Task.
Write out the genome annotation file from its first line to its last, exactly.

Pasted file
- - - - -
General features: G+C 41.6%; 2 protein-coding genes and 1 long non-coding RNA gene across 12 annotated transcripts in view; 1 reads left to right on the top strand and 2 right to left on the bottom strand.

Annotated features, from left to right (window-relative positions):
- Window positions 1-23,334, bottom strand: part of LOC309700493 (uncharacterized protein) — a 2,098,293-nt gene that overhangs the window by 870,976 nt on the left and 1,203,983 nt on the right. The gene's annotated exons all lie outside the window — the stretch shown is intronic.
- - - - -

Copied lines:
General features: G+C 41.6%; 2 protein-coding genes and 1 long non-coding RNA gene across 12 annotated transcripts in view; 1 reads left to right on the top strand and 2 right to left on the bottom strand.

Annotated features, from left to right (window-relative positions):
- Window positions 1-23,334, bottom strand: part of LOC309700493 (uncharacterized protein) — a 2,098,293-nt gene that overhangs the window by 870,976 nt on the left and 1,203,983 nt on the right. The gene's annotated exons all lie outside the window — the stretch shown is intronic.